Victorian Monuments

Statue of Achilles Sir Richard Westmacott Hyde Park, Londn photo by Barry Shimmon for Wikimedia Commons by  Creative Commons Attribution-ShareAlike 2.0 license.

Statue of Achilles
Sir Richard Westmacott
Hyde Park, Londn
photo by Barry Shimmon
from  Wikimedia Commons by Creative Commons Attribution-ShareAlike 2.0 license.

On a warm Sunday in June, a walk in Hyde Park and Kensington Gardens kindles Jenkins infatuation with Barbara Goring. “That was the last day for many months that I woke up in the morning without immediately thinking of her[BM 22/18].” By chance, he met her and Eleanor Walpole-Wilson  near the Achilles statue,  an 18 foot tall bronze that rises another 18 feet on a plinth of Dartmoor granite. It was designed by Sir Richard Westmacott and sculpted in 1822, when Victoria was three years old. It honors the Duke of Wellington; the bronze for the statue was from cannons that the Duke captured in battle.

The Albert Memorial Architect: Sir George Gilbert Scott  Designed: 1872  Completed: 1876 (unveiled by Queen Victoria)  Height: 180 Feet  photo from the Victorian Web

The Albert Memorial
Architect: Sir George Gilbert Scott
Designed: 1872
Completed: 1876 (unveiled by Queen Victoria)
Height: 180 Feet
photo from the Victorian Web

Detail from The Painters, The Frieze of Parnassus on the Albert Memorial Henry Hugh Armstead photo by George P. Landow The Victorian Web

Detail from The Painters, The Frieze of Parnassus on the Albert Memorial
Henry Hugh Armstead
photo by George P. Landow
The Victorian Web

Detail of Asia The Continents: Asia by John Henry Foley (1818-1874). Completed 1876; restored 2000. Marble. Albert Memorial photo by George P. Landow The Victorian Web

Detail of Asia
The Continents: Asia by John Henry Foley (1818-1874). Completed 1876; restored 2000. Marble. Albert Memorial
photo by George P. Landow
The Victorian Web

They walked through Hyde Park and Kensington Gardens, a little over a mile to the Albert Memorial, completed  in 1876, designed by Sir George Gilbert Scott. The monument, rising about five times higher than the top of Achilles’ head, is a compendium of Victorian sculpture. The Queen approved the artists and their designs. The walkers inspected the figures of Arts and Sciences,  169 of whom circle the memorial in the Frieze of Parnassus.  Eleanor says something about the muscular bearded manufacturer, causing Barbara to break into laughter. As they come down the steps near the group symbolizing Asia, Barbara stumbles and briefly supports herself on Jenkins’ arm, giving him a delayed emotional frisson.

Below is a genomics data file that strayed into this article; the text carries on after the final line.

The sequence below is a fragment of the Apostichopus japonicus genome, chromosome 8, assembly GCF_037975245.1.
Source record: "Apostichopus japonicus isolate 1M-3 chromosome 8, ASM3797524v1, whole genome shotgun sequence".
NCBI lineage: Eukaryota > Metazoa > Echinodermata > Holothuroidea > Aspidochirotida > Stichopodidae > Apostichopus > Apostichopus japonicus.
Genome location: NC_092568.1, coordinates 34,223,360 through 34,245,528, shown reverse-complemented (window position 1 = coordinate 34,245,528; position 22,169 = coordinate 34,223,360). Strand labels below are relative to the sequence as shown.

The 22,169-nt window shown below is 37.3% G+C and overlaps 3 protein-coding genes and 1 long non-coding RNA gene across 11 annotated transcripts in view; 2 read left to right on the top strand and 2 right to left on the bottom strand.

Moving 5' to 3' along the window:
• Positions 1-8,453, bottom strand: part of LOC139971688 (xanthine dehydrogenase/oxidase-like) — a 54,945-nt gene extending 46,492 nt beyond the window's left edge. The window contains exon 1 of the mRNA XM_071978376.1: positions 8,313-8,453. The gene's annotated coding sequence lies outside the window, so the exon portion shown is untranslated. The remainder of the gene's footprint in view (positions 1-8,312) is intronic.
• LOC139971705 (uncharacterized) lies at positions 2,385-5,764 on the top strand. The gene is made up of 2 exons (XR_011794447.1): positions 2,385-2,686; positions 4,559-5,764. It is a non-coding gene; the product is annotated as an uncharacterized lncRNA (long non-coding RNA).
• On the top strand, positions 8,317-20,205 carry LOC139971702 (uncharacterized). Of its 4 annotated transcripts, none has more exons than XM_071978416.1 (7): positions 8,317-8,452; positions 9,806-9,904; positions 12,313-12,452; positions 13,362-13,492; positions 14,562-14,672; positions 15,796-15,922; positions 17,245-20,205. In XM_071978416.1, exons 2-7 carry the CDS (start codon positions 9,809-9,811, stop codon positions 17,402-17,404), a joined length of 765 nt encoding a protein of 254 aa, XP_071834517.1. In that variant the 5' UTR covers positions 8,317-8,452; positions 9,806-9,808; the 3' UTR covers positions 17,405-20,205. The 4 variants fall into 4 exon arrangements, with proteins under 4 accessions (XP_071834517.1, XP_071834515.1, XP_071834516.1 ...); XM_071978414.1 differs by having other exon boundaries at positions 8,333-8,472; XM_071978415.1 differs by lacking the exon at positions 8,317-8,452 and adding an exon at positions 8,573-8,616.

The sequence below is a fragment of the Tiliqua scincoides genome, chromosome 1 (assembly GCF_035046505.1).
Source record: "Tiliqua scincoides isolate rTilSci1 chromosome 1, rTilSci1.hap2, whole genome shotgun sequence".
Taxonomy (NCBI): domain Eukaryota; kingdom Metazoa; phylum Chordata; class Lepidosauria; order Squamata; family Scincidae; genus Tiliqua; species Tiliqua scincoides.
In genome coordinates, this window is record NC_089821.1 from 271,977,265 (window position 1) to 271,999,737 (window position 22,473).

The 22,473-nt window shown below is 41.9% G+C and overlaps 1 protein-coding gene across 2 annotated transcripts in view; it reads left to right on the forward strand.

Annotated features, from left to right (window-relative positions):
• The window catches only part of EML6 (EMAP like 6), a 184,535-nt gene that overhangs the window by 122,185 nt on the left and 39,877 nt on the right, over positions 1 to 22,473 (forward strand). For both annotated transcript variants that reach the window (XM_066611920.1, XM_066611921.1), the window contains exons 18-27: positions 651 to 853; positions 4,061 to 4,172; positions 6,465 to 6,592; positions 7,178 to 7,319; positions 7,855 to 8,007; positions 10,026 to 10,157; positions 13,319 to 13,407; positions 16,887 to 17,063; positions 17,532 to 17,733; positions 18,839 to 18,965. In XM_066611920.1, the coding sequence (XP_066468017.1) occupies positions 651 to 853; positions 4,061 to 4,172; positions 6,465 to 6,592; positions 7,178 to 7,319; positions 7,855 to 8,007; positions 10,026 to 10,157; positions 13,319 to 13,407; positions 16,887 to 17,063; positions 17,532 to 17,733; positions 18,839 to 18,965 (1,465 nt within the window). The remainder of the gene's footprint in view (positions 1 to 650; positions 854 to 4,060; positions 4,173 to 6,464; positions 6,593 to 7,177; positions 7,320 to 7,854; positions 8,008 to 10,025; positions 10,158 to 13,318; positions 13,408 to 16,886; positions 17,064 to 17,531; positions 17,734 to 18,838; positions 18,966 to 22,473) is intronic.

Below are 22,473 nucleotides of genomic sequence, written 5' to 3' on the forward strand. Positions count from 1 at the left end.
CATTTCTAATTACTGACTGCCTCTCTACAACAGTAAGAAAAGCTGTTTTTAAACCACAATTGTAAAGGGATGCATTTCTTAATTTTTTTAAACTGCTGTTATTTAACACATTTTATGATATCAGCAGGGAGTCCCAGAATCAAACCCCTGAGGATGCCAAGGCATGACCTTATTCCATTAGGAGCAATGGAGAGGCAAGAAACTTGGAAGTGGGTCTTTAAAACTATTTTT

The Useful Arts: Manufactures Henry Weekes Completed: 1876 (unveiled by Queen Victoria) Granite? The Albert Memorial Hyde Park, London Photograph by George P. Landow 1999 The Victorian Web

The Useful Arts: Manufactures
Henry Weekes
Completed: 1876
Granite?
The Albert Memorial
Photograph by George P. Landow 1999
The Victorian Web

Are these massive monuments mentioned just to orient us geographically? Both the Manufactures and Asia are on the southeast corner of the monument, so it is natural that the walkers should see these together.

Powell rarely misses an opportunity to let a work of art–– actual, fictional, or a composite of the two––enrich our understanding of his characters and their milieu. Here,  is he guiding us to nineteenth century associations, thoughts of Victoria and her Empire? Should we remember that the Achilles statue caused a stir as the first nude statue in London (see the cartoon from 1822 of Wilberforce using his hat to make up for a fig leaf that some thought too small.)? Should we ponder why Powell mentions the Manufacturers, rather than Commerce, Agriculture, or Engineering? Why attend to the Asian Bedouin’s “hopeless contemplation of Kensington Gardens…” while ignoring Africa, America, and Europe, even though Africa was Powell’s personal favorite (SPA….. 244)?   For now we will enjoy the  tale of young love and let others decide whether to try to read this more closely.

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